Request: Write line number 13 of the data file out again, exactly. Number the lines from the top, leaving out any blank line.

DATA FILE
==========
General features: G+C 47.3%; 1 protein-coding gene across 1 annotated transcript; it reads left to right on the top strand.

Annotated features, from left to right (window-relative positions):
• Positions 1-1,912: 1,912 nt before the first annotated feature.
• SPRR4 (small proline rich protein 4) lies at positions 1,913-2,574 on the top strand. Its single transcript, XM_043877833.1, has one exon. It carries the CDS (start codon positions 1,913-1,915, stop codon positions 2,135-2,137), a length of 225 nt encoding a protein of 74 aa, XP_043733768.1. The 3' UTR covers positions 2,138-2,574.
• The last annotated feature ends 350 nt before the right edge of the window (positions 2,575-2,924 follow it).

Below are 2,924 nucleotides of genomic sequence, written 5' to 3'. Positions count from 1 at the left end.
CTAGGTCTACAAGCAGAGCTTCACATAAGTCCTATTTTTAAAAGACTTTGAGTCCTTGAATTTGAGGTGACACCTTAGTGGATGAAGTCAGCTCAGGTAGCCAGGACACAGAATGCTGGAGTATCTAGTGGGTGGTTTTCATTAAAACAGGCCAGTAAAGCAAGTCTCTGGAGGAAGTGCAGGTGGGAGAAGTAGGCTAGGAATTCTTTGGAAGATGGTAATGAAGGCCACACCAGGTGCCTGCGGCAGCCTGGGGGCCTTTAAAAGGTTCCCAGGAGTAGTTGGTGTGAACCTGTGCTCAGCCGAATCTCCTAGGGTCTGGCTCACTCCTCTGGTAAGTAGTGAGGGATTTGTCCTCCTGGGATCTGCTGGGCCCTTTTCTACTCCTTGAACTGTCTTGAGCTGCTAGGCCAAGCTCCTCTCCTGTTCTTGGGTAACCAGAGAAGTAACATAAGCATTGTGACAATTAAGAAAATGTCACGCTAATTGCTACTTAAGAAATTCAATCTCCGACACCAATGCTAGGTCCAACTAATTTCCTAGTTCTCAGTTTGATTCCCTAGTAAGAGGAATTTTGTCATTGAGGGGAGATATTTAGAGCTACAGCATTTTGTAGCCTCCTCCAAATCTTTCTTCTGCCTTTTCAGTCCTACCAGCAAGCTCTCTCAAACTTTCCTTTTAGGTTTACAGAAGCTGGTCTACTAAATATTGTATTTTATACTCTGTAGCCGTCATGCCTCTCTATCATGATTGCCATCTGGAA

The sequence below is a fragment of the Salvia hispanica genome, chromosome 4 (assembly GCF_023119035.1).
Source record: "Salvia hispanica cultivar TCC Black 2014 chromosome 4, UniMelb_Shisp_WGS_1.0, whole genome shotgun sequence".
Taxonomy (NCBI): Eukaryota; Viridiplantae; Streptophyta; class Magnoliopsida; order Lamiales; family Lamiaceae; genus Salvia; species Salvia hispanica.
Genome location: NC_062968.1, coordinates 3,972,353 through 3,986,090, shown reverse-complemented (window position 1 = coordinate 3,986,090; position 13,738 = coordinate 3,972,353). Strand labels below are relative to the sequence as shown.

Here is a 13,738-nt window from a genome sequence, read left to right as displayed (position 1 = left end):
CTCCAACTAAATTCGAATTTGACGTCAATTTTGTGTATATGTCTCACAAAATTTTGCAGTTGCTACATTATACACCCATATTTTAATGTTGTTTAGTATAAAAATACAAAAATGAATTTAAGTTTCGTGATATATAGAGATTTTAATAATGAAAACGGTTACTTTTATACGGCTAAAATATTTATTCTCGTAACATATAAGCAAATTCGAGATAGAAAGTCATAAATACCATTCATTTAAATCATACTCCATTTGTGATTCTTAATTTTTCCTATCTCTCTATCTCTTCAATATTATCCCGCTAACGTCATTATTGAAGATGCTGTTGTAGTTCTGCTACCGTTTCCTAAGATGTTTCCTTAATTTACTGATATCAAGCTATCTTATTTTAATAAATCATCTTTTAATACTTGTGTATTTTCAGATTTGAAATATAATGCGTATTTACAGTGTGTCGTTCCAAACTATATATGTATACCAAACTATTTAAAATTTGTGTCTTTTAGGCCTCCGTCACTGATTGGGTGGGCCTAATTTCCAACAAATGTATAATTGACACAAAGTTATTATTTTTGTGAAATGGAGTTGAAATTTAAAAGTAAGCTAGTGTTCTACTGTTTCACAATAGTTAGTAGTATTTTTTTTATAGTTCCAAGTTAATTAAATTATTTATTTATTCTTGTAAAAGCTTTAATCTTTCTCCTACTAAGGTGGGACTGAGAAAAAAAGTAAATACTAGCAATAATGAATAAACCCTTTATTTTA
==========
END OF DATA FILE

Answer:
CTCCAACTAAATTCGAATTTGACGTCAATTTTGTGTATATGTCTCACAAAATTTTGCAGTTGCTACATTATACACCCATATTTTAATGTTGTTTAGTATAAAAATACAAAAATGAATTTAAGTTTCGTGATATATAGAGATTTTAATAATGAAAACGGTTACTTTTATACGGCTAAAATATTTATTCTCGTAACATATAAGCAAATTCGAGATAGAAAGTCATAAATACCATTCATTTAAATCATACTCCATTTGTGATTCTTAATTTTTCCTATCTCTCTATCTCTTCAATATTATCCCGCTAACGTCATTATTGAAGATGCTGTTGTAGTTCTGCTACCGTTTCCTAAGATGTTTCCTTAATTTACTGATATCAAGCTATCTTATTTTAATAAATCATCTTTTAATACTTGTGTATTTTCAGATTTGAAATATAATGCGTATTTACAGTGTGTCGTTCCAAACTATATATGTATACCAAACTATTTAAAATTTGTGTCTTTTAGGCCTCCGTCACTGATTGGGTGGGCCTAATTTCCAACAAATGTATAATTGACACAAAGTTATTATTTTTGTGAAATGGAGTTGAAATTTAAAAGTAAGCTAGTGTTCTACTGTTTCACAATAGTTAGTAGTATTTTTTTTATAGTTCCAAGTTAATTAAATTATTTATTTATTCTTGTAAAAGCTTTAATCTTTCTCCTACTAAGGTGGGACTGAGAAAAAAAGTAAATACTAGCAATAATGAATAAACCCTTTATTTTA